It was first discovered that current in a wire produces a magnetic field and
then Michael Faraday discovered that the opposite is also true in that a
magnetic field can produce a current inside a conductor.
Electromagnetic Induction is the production of a potential difference (voltage)
across a conductor when it is exposed to a changing magnetic field. When a
conductor is moved across a magnetic field so as to cut through the lines of
magnetic flux, an electromotive force (emf) is produced in the conductor. Magnetic
flux is how any material is affected by a magnetic field. The moving magnetic
field caused by the changing magnetic flux induces emf however the measure of
magnetic flux is not important, it is whether or not there’s change in flux
over time.
If the conductor forms part of a closed circuit then the emf produced causes electrons
to flow round the circuit thus a current is produced.
When a magnetic field associated with a magnet, moves towards a coil of wire,
the magnetic flux of the magnet moves across or cuts the coil. It is the
relative movement of the magnetic flux and the coil that causes an emf and thus
current to be induced in the coil.

When the magnet is moved at a constant speed
towards the coil, a deflection is noted on the galvanometer showing that
current has been produced in the coil.

When the magnet is moved at the same speed as
before but away from the coil the same deflection is noted but in the opposite

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When the magnet is held stationary, even within
the coil, no deflection is recorded.

When the coil is moved at a constant speed and
the magnet is held stationary, the same galvanometer deflection is noted.

When either the speed of the magnet or coil is
doubled whilst the other is stationary, the galvanometer deflection is doubled.

When a stronger magnet is used, a greater
deflection is noted.

When the number of turns of wire of the coil is
increased, a greater deflection is noted.


Faraday’s First Law: Any change
in the magnetic field of a coil of wire will cause an emf to be induced in the
coil. With this induced emf if the conductor circuit is closed, current will
also circulate through the circuit and this current is called induced current.
Faraday’s Second Law: The magnitude
of emf induced in the coil is equal to the rate of change of flux that links
with the coil. The flux linkage of the coil is the product of number of turns
in the coil and flux associated with the coil.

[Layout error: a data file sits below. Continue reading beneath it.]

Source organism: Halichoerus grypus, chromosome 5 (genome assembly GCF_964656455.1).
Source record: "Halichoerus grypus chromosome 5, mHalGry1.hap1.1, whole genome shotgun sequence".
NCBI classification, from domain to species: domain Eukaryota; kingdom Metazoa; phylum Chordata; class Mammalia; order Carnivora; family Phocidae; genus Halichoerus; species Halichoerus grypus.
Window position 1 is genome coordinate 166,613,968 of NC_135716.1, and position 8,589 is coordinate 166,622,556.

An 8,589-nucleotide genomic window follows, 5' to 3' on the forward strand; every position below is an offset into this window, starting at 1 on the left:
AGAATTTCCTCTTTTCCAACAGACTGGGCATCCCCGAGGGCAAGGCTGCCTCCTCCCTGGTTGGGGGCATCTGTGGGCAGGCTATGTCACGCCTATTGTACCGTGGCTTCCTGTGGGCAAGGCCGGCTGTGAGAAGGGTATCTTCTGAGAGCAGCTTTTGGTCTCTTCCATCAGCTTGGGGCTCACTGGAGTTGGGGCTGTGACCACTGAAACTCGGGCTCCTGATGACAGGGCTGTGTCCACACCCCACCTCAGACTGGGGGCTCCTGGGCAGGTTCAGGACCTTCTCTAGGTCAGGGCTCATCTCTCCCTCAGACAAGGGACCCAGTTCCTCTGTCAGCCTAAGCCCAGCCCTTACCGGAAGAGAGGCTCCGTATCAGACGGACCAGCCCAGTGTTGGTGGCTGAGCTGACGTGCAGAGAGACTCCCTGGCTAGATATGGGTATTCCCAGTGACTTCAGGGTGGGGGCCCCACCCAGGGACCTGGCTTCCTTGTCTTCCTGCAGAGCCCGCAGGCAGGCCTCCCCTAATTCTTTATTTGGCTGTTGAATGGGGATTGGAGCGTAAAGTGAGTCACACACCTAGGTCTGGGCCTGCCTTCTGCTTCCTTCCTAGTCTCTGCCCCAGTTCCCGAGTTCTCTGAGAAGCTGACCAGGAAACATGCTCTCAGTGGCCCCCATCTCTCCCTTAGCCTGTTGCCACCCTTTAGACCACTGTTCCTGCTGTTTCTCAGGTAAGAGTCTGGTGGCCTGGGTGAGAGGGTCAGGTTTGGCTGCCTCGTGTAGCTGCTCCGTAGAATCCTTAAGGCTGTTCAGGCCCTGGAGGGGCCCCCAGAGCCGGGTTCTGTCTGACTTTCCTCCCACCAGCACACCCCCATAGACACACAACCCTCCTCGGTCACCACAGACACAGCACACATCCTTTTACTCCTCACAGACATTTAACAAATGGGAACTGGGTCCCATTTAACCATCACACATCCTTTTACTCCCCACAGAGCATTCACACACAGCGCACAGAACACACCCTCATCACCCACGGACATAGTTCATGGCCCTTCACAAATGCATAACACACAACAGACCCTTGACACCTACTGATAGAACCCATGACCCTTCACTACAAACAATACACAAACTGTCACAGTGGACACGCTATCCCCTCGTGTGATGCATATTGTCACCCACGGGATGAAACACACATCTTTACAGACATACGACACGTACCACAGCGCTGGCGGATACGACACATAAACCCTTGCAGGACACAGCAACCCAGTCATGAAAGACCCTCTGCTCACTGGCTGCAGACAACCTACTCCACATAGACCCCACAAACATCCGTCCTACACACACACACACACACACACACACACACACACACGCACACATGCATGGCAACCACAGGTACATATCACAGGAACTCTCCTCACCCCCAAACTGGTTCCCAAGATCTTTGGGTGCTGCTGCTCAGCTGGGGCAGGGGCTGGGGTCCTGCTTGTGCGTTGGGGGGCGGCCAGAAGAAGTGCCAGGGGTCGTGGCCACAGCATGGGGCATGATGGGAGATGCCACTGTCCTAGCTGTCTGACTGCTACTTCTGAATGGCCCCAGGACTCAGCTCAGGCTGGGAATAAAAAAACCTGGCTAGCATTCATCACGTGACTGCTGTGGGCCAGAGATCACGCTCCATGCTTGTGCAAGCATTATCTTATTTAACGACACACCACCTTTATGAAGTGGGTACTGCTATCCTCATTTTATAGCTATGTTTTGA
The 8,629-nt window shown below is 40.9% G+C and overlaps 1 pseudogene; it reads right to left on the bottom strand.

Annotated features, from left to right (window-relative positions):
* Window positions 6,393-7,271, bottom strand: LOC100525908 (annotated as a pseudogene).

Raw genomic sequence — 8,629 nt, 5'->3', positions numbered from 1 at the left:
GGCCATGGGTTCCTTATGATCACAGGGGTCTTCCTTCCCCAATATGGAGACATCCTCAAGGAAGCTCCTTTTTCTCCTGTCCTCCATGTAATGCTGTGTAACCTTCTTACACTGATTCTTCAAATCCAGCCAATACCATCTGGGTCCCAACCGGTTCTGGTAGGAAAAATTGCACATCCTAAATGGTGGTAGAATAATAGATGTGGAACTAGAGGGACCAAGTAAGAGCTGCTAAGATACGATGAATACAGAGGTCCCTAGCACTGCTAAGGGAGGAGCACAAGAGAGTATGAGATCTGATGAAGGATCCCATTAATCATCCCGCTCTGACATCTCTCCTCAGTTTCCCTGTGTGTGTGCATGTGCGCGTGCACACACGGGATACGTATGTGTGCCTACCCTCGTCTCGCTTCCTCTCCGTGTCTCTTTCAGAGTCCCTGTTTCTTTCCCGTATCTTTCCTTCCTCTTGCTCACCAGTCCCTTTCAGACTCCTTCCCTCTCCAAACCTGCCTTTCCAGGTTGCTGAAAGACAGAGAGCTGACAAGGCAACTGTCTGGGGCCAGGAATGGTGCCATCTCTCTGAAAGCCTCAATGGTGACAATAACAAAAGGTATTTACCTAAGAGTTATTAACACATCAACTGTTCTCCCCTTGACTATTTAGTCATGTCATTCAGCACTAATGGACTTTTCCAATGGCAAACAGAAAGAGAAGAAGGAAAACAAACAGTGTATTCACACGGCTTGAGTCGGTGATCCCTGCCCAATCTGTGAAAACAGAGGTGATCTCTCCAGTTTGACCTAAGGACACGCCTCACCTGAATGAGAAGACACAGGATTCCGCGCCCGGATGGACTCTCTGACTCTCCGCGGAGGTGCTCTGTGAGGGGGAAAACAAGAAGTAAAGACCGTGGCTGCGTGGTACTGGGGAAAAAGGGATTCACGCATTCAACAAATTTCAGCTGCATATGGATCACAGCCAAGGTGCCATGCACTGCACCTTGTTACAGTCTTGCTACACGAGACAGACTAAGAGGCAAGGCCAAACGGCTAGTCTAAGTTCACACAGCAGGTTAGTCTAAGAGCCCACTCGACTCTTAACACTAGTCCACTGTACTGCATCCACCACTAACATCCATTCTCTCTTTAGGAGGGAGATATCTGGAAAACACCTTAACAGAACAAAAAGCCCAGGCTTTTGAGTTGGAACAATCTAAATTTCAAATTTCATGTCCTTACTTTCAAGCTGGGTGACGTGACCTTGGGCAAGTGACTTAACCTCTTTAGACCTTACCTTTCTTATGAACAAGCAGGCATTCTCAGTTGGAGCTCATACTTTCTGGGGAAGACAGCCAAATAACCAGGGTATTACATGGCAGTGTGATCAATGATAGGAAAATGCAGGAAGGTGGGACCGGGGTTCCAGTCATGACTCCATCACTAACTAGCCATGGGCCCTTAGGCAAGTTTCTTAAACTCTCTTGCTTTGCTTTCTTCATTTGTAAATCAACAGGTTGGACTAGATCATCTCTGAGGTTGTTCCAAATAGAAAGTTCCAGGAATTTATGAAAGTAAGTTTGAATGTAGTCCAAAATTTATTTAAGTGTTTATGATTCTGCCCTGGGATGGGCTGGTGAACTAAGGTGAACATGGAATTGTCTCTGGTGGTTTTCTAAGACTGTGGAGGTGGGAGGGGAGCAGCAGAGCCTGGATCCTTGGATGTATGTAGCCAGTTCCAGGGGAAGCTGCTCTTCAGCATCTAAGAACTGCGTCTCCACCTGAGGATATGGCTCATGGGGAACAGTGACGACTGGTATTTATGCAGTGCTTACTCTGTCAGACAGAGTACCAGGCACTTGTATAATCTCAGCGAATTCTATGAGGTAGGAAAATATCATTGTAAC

Lenz’s Law: An electric current,
induced by a source such as a changing magnetic field, always creates a
counterforce opposing the force inducing it.
Fleming’s Hand Rules: Used to aid in
the understanding of magnetic field, motion and induced current directions. Fleming’s
left-hand rule is used for electric motors, while Fleming’s right-hand rule is
used for electric generators. Different hands need to be used for motors and
generators because of the differences between cause and effect. In an electric
motor, the electric current and magnetic field exist (which are the causes),
and they lead to the force that creates the motion (which is the effect).

Electromagnetic induction is the fundamental operating principles of
transformers, inductors and many types of electrical motors, generators and
In an electric motor, the motor has coils turning inside magnetic fields, and a
coil turning inside a magnetic field induces an emf. This emf, known as the
back emf, acts against the applied voltage that’s causing the motor to spin in
the first place, and reduces the current flowing through the coils.
In AC generators, conductors forming an electric circuit are made to move
through a magnetic field. By Faraday’s law an emf is induced in the conductors
and thus a source of emf is created. A generator convert mechanical energy into
electrical energy.
In a transformer, alternating current from primary coil moves quickly back and
forth across the secondary coil. The moving magnetic field caused by the
changing flux induces a current in the secondary coil, stepping the voltage
either up or down.



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